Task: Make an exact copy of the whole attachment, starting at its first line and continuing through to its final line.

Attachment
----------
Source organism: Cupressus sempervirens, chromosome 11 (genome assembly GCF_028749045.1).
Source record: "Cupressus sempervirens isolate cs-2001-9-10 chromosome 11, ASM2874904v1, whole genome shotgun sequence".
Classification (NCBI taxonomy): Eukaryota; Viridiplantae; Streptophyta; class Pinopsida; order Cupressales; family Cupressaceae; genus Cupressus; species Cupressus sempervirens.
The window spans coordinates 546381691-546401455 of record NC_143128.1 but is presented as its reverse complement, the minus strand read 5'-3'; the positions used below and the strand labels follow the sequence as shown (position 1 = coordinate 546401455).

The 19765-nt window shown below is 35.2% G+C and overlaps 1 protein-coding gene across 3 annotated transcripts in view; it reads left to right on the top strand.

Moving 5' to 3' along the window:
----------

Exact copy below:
Source organism: Cupressus sempervirens, chromosome 11 (genome assembly GCF_028749045.1).
Source record: "Cupressus sempervirens isolate cs-2001-9-10 chromosome 11, ASM2874904v1, whole genome shotgun sequence".
Classification (NCBI taxonomy): Eukaryota; Viridiplantae; Streptophyta; class Pinopsida; order Cupressales; family Cupressaceae; genus Cupressus; species Cupressus sempervirens.
The window spans coordinates 546381691-546401455 of record NC_143128.1 but is presented as its reverse complement, the minus strand read 5'-3'; the positions used below and the strand labels follow the sequence as shown (position 1 = coordinate 546401455).

The 19765-nt window shown below is 35.2% G+C and overlaps 1 protein-coding gene across 3 annotated transcripts in view; it reads left to right on the top strand.

Moving 5' to 3' along the window: